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sprint-logoLTE data lovers, beware: Sprint has started sending out notices to people who use the most data on its network, informing them that their speeds may be throttled in order to make way for other users’ traffic during congested periods.

According to a FAQ post by the company, Sprint uses a “proportional fairness scheduler algorithm” to ensure that nobody who is trying to use its network will be deprived of service. What that does mean is that people in the top 5 percent of data users in one billing period could see their speeds decline during peak hours in the next billing period. While that’s a significant change for people who rely on Sprint’s network to connect to the Internet while they’re on the go, the carrier says that ordinary users don’t need to worry.

Most of the users who fall in the top 5 percent use more than 5 GB of data a month, which is a lot of bits. By throttling their connections, Sprint can help boost the reliability of its network, which has been a point of criticism in the past, as well as encourage customers to just stop using so much data.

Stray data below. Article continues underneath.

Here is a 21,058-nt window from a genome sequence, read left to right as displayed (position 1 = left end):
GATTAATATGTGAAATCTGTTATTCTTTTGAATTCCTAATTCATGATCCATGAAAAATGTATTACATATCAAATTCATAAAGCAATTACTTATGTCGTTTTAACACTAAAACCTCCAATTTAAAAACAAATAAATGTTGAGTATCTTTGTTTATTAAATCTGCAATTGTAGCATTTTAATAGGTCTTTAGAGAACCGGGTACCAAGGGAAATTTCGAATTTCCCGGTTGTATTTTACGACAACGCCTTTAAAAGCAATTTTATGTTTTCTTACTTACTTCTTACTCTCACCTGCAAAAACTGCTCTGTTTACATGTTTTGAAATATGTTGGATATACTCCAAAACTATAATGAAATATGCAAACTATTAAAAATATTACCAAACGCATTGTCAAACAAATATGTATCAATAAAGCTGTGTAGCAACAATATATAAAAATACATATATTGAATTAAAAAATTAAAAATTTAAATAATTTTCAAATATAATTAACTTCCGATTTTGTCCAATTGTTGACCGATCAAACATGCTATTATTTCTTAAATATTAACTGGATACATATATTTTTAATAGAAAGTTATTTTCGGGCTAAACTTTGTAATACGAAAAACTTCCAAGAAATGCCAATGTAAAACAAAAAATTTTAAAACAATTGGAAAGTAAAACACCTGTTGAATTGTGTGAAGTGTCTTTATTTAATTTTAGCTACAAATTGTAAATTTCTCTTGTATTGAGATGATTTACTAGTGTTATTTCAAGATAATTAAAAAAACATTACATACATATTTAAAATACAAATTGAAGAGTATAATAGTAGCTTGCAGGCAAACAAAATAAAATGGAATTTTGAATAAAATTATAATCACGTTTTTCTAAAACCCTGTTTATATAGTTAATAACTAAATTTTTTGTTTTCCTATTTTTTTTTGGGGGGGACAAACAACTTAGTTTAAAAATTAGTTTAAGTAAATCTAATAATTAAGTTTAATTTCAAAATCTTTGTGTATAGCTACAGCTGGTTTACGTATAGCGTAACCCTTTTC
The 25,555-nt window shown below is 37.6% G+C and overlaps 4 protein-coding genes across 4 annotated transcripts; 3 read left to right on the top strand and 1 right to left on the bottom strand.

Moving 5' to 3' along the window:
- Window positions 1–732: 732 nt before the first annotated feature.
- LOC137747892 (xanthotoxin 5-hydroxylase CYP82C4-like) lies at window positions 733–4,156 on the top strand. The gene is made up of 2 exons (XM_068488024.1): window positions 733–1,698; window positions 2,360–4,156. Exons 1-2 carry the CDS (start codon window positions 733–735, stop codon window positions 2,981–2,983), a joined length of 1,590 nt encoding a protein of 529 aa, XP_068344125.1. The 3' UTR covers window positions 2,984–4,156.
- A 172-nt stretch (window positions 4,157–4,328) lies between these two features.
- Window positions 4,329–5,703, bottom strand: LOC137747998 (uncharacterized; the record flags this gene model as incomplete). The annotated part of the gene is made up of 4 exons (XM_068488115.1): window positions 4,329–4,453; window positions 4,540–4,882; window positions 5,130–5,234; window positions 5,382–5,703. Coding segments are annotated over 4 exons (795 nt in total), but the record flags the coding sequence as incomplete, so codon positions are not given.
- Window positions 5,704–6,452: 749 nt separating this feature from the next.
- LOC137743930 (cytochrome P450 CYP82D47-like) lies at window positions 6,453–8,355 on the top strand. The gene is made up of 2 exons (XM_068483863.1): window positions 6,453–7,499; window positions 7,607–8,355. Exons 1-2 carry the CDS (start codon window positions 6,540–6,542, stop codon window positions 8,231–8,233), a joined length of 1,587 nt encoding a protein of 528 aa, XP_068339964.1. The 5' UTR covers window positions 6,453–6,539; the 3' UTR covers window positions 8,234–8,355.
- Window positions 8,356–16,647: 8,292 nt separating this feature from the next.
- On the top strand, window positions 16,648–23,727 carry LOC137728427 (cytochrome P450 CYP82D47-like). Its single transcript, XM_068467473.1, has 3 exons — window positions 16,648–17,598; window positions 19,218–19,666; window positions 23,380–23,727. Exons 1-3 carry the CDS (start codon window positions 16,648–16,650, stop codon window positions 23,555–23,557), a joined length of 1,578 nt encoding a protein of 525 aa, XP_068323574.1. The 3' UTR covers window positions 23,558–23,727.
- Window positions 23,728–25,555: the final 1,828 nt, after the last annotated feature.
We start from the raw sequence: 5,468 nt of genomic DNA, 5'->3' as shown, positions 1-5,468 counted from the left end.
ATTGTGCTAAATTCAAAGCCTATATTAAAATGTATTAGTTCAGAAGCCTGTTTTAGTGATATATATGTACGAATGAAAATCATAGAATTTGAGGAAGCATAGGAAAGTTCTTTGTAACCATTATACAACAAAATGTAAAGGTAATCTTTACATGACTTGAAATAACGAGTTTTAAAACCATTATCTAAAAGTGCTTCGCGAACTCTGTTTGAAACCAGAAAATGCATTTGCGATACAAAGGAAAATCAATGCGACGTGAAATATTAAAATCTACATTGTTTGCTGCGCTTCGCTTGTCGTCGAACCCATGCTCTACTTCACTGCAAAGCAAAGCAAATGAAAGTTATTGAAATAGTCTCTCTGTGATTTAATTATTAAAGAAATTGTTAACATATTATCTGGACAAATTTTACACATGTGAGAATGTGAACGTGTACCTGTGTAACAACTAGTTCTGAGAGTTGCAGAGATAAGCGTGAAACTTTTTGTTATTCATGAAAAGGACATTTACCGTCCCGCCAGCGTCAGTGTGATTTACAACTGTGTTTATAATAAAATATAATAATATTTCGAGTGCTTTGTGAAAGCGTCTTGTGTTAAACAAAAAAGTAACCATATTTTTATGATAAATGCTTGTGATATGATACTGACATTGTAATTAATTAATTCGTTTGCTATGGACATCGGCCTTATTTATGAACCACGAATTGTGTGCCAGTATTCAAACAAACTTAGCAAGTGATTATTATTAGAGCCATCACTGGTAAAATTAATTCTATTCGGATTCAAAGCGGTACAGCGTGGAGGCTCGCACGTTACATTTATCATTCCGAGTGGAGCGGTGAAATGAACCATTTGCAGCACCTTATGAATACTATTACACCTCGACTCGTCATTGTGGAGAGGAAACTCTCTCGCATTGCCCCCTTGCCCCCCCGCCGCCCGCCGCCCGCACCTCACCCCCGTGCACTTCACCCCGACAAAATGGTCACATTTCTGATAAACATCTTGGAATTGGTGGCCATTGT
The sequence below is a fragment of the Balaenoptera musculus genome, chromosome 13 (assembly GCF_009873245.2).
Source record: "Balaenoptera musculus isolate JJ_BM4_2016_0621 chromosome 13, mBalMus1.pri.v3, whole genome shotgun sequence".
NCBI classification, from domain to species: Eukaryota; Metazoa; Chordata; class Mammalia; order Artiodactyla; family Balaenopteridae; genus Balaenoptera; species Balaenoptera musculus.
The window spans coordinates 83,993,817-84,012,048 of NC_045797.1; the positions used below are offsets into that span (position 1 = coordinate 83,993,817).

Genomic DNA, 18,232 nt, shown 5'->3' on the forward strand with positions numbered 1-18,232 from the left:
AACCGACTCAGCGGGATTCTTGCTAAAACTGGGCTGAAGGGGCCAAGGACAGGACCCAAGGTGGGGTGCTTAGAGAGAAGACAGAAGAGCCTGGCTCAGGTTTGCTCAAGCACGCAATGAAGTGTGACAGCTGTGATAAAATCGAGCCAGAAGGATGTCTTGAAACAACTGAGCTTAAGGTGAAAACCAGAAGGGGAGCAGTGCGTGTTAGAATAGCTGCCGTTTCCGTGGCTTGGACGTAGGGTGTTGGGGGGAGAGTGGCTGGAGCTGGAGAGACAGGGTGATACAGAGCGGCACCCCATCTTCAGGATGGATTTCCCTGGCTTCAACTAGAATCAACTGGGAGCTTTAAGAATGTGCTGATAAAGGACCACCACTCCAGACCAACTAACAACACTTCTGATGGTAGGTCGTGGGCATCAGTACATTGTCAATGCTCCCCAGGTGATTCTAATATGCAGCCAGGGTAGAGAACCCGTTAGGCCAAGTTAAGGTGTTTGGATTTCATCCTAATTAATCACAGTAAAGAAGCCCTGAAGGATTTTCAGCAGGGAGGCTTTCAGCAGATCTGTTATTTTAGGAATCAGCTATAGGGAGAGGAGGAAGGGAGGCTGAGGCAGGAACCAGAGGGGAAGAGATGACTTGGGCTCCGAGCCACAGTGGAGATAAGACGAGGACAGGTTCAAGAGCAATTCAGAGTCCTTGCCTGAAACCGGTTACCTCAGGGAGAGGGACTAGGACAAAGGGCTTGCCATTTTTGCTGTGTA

What’s more, those people who are in line to get throttled will still get full speeds when the company’s network isn’t under heavy load, so it would still be possible for someone to watch a season of “House of Cards” on their smartphone late at night without being connected to a Wi-Fi network.

Sprint isn’t alone: AT&T and Verizon use similar systems to manage their networks. T-Mobile has said that it sometimes prioritizes post-paid customers on its network over data from consumers who use its GoSmart Mobile pre-paid service.

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